By Dave Hunter
Guitarists love amps—really love them. Amplifiers could glance uninteresting to the remainder of the realm, yet to guitarists they're filled with mystique, romance, and rockin' sound. And whereas there are lots of strong-selling electrical guitar histories to be had, here's the 1st illustrated historical past of the electrical guitar’s ally, the amp. World-famous guitar and amp historian Dave Hunter tells the tale of 60 of the best amps ever outfitted, together with classics from Fender, Marshall, Vox, the weird EchoSonic that created Elvis' sound, and the final word esoteric $75,000+ Dumble amps. the tale is illustrated with enormous quantities of technical pictures, infrequent machines, catalogs, memorabilia, and the amps of the celebrities, from Jimi Hendrix to Stevie Ray Vaughan to Eric Clapton. This is a ebook guitarists will drool over.
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Extra info for Amped: The Illustrated History of the World's Greatest Amplifiers
To achieve said vastness, the 280 routes its preamp to a stereo vibrato circuit that feeds two entirely independent output stages consisting of two pairs of 6973 output tubes hitched to two output transformers. We see these 6973s mainly in Valco-made amplifiers—the Supro Model 24 and Gretsch 6156 Playboy among them—and they can be great-sounding tubes. Partnered with rather small OTs for the task, however, they figure as part of what many players object to in the Magnatone design: for their size, weight, and swirly potential, these amps come off as a little underpowered.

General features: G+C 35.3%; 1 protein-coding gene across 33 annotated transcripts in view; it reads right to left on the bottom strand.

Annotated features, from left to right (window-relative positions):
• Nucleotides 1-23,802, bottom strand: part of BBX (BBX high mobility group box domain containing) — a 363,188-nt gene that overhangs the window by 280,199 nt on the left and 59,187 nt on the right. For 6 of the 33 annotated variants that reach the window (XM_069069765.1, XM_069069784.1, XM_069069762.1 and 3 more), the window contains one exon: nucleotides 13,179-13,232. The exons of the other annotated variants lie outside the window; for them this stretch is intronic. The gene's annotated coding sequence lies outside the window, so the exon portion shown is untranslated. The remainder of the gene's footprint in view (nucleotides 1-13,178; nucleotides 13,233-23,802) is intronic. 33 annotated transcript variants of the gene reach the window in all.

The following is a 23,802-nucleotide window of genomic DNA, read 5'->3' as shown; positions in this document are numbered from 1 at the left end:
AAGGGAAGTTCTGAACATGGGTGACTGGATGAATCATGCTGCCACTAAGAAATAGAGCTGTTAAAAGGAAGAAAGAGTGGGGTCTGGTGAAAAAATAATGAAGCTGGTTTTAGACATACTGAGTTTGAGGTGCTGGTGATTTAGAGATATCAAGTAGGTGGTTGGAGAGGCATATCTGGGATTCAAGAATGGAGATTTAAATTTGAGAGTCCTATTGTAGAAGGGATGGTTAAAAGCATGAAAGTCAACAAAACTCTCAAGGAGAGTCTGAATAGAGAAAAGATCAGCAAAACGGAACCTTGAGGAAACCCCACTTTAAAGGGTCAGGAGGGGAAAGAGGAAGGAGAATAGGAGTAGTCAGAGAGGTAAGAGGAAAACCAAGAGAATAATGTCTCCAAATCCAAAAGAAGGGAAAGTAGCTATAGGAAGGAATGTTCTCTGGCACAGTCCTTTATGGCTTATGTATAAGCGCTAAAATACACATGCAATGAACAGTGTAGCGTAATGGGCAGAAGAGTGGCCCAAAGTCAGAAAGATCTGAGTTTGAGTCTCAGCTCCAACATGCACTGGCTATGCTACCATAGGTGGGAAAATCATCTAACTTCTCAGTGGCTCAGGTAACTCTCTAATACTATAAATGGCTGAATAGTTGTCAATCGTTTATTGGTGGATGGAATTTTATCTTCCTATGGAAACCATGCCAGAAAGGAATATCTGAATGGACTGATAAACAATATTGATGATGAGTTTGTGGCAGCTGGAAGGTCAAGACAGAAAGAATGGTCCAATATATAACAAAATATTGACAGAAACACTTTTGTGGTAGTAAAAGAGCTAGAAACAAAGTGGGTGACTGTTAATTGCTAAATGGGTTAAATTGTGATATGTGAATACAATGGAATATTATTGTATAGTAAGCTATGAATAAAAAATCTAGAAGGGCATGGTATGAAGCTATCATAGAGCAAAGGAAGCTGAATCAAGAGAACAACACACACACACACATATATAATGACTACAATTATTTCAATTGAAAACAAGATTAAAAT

An illustrious history for one small brown combo, but the EchoSonic’s lineage takes us even deeper into the beating heart of rock ’n’ roll. Even before the first EchoSonic was born on Butts’ workbench, slapback echo was a key element of the rock ’n’ roll sound—and the early 1950s guitar sound in general—but prior to the creation of this amp, the sound was produced as a studio effect, and one not easily transported to the performance stage. Butts, who owned a music store and repair shop in Cairo, Illinois, built the first EchoSonic amp for a local named Bill Gwaltney, who wanted to replicate Les Paul’s slapback sound in live performance.
In July of 1955, this most famous of EchoSonics hit the studio with Moore, Elvis, and company, where it was used on the groundbreaking recording of “Mystery Train,” among others. The EchoSonic continued to be used on every recording Moore made with Presley, up to and including the legendary 1968 Comeback Special on NBC TV (originally entitled Elvis, Starring Elvis Presley). There it can be heard and can occasionally be seen behind Moore’s right leg during the seated, in-the-round performances. Like some tube-fired chain reaction worthy of the Old Testament, Moore’s purchase and prolific use of his EchoSonic—serial number 8 (though often reported as being the third one built)—continued to send waves of desire for the new sound rippling through the Nashville scene.
Amped: The Illustrated History of the World's Greatest Amplifiers by Dave Hunter